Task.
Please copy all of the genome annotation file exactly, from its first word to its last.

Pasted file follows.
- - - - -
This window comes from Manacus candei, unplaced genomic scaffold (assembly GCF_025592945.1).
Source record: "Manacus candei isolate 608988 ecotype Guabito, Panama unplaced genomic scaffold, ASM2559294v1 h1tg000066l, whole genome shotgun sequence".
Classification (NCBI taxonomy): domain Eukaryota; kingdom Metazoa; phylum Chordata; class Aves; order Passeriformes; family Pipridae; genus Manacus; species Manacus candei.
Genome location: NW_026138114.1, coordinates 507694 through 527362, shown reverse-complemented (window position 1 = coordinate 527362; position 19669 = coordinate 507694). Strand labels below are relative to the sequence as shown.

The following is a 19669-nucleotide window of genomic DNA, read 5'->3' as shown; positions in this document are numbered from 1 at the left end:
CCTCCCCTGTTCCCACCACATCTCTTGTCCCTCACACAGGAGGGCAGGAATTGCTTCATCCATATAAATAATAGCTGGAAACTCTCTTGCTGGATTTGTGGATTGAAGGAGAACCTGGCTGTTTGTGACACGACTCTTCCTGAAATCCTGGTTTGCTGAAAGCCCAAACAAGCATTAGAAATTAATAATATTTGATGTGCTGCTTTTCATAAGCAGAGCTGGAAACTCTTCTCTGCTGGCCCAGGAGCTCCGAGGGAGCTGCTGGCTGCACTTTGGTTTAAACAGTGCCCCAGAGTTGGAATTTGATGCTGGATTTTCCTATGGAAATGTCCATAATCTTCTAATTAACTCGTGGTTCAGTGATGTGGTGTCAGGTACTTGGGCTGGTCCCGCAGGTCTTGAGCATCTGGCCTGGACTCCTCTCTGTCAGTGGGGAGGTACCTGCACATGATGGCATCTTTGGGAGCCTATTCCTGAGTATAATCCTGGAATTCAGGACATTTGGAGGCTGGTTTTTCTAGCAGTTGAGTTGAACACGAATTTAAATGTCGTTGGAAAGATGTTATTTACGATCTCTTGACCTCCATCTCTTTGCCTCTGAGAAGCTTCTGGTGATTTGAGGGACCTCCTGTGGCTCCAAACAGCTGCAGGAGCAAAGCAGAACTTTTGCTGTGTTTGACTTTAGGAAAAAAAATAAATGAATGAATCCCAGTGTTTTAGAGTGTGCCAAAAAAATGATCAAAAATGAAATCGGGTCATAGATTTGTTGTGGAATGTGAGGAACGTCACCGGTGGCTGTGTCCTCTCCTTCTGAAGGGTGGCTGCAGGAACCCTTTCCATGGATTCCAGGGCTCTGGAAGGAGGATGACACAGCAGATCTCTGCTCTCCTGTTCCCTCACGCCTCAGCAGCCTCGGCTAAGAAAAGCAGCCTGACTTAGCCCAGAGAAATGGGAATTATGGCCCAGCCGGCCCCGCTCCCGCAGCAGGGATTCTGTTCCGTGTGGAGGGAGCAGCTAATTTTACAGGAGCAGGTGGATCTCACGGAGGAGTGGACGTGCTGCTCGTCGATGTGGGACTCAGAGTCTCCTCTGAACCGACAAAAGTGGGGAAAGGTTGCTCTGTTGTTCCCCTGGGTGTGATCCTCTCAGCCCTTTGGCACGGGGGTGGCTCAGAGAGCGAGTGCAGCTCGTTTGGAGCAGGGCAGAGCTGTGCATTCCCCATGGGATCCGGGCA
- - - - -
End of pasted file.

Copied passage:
This window comes from Manacus candei, unplaced genomic scaffold (assembly GCF_025592945.1).
Source record: "Manacus candei isolate 608988 ecotype Guabito, Panama unplaced genomic scaffold, ASM2559294v1 h1tg000066l, whole genome shotgun sequence".
Classification (NCBI taxonomy): domain Eukaryota; kingdom Metazoa; phylum Chordata; class Aves; order Passeriformes; family Pipridae; genus Manacus; species Manacus candei.
Genome location: NW_026138114.1, coordinates 507694 through 527362, shown reverse-complemented (window position 1 = coordinate 527362; position 19669 = coordinate 507694). Strand labels below are relative to the sequence as shown.

The following is a 19669-nucleotide window of genomic DNA, read 5'->3' as shown; positions in this document are numbered from 1 at the left end:
CCTCCCCTGTTCCCACCACATCTCTTGTCCCTCACACAGGAGGGCAGGAATTGCTTCATCCATATAAATAATAGCTGGAAACTCTCTTGCTGGATTTGTGGATTGAAGGAGAACCTGGCTGTTTGTGACACGACTCTTCCTGAAATCCTGGTTTGCTGAAAGCCCAAACAAGCATTAGAAATTAATAATATTTGATGTGCTGCTTTTCATAAGCAGAGCTGGAAACTCTTCTCTGCTGGCCCAGGAGCTCCGAGGGAGCTGCTGGCTGCACTTTGGTTTAAACAGTGCCCCAGAGTTGGAATTTGATGCTGGATTTTCCTATGGAAATGTCCATAATCTTCTAATTAACTCGTGGTTCAGTGATGTGGTGTCAGGTACTTGGGCTGGTCCCGCAGGTCTTGAGCATCTGGCCTGGACTCCTCTCTGTCAGTGGGGAGGTACCTGCACATGATGGCATCTTTGGGAGCCTATTCCTGAGTATAATCCTGGAATTCAGGACATTTGGAGGCTGGTTTTTCTAGCAGTTGAGTTGAACACGAATTTAAATGTCGTTGGAAAGATGTTATTTACGATCTCTTGACCTCCATCTCTTTGCCTCTGAGAAGCTTCTGGTGATTTGAGGGACCTCCTGTGGCTCCAAACAGCTGCAGGAGCAAAGCAGAACTTTTGCTGTGTTTGACTTTAGGAAAAAAAATAAATGAATGAATCCCAGTGTTTTAGAGTGTGCCAAAAAAATGATCAAAAATGAAATCGGGTCATAGATTTGTTGTGGAATGTGAGGAACGTCACCGGTGGCTGTGTCCTCTCCTTCTGAAGGGTGGCTGCAGGAACCCTTTCCATGGATTCCAGGGCTCTGGAAGGAGGATGACACAGCAGATCTCTGCTCTCCTGTTCCCTCACGCCTCAGCAGCCTCGGCTAAGAAAAGCAGCCTGACTTAGCCCAGAGAAATGGGAATTATGGCCCAGCCGGCCCCGCTCCCGCAGCAGGGATTCTGTTCCGTGTGGAGGGAGCAGCTAATTTTACAGGAGCAGGTGGATCTCACGGAGGAGTGGACGTGCTGCTCGTCGATGTGGGACTCAGAGTCTCCTCTGAACCGACAAAAGTGGGGAAAGGTTGCTCTGTTGTTCCCCTGGGTGTGATCCTCTCAGCCCTTTGGCACGGGGGTGGCTCAGAGAGCGAGTGCAGCTCGTTTGGAGCAGGGCAGAGCTGTGCATTCCCCATGGGATCCGGGCA